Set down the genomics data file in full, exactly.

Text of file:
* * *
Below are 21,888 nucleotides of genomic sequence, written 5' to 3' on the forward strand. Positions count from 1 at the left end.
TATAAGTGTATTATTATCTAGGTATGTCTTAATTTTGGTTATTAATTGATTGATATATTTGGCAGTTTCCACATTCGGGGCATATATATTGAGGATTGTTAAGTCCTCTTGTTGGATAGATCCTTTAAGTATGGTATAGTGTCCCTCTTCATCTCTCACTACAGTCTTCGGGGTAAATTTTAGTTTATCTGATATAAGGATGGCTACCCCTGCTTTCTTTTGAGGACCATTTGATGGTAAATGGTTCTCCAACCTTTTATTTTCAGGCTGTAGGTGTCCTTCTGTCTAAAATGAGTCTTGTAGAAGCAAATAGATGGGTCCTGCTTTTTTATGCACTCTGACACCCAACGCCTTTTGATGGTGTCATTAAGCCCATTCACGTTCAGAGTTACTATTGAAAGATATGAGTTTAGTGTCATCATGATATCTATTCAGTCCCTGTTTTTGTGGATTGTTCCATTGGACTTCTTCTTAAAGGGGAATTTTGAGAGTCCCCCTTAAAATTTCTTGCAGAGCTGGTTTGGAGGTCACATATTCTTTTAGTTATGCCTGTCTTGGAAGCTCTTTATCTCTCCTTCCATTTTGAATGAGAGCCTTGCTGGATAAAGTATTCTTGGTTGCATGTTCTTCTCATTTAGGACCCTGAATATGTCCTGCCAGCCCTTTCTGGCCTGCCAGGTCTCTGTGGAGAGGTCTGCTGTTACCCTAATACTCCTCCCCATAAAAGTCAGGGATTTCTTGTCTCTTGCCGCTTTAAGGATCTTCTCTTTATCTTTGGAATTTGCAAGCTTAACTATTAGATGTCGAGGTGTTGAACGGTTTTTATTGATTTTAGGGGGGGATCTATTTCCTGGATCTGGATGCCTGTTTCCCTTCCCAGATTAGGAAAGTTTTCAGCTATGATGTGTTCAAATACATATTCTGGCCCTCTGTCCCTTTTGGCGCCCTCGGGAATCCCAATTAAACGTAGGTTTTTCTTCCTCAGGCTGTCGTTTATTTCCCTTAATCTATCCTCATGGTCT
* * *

Below are 21,888 nucleotides of genomic sequence, written 5' to 3' on the forward strand. Positions count from 1 at the left end.
TATAAGTGTATTATTATCTAGGTATGTCTTAATTTTGGTTATTAATTGATTGATATATTTGGCAGTTTCCACATTCGGGGCATATATATTGAGGATTGTTAAGTCCTCTTGTTGGATAGATCCTTTAAGTATGGTATAGTGTCCCTCTTCATCTCTCACTACAGTCTTCGGGGTAAATTTTAGTTTATCTGATATAAGGATGGCTACCCCTGCTTTCTTTTGAGGACCATTTGATGGTAAATGGTTCTCCAACCTTTTATTTTCAGGCTGTAGGTGTCCTTCTGTCTAAAATGAGTCTTGTAGAAGCAAATAGATGGGTCCTGCTTTTTTATGCACTCTGACACCCAACGCCTTTTGATGGTGTCATTAAGCCCATTCACGTTCAGAGTTACTATTGAAAGATATGAGTTTAGTGTCATCATGATATCTATTCAGTCCCTGTTTTTGTGGATTGTTCCATTGGACTTCTTCTTAAAGGGGAATTTTGAGAGTCCCCCTTAAAATTTCTTGCAGAGCTGGTTTGGAGGTCACATATTCTTTTAGTTATGCCTGTCTTGGAAGCTCTTTATCTCTCCTTCCATTTTGAATGAGAGCCTTGCTGGATAAAGTATTCTTGGTTGCATGTTCTTCTCATTTAGGACCCTGAATATGTCCTGCCAGCCCTTTCTGGCCTGCCAGGTCTCTGTGGAGAGGTCTGCTGTTACCCTAATACTCCTCCCCATAAAAGTCAGGGATTTCTTGTCTCTTGCCGCTTTAAGGATCTTCTCTTTATCTTTGGAATTTGCAAGCTTAACTATTAGATGTCGAGGTGTTGAACGGTTTTTATTGATTTTAGGGGGGGATCTATTTCCTGGATCTGGATGCCTGTTTCCCTTCCCAGATTAGGAAAGTTTTCAGCTATGATGTGTTCAAATACATATTCTGGCCCTCTGTCCCTTTTGGCGCCCTCGGGAATCCCAATTAAACGTAGGTTTTTCTTCCTCAGGCTGTCGTTTATTTCCCTTAATCTATCCTCATGGTCT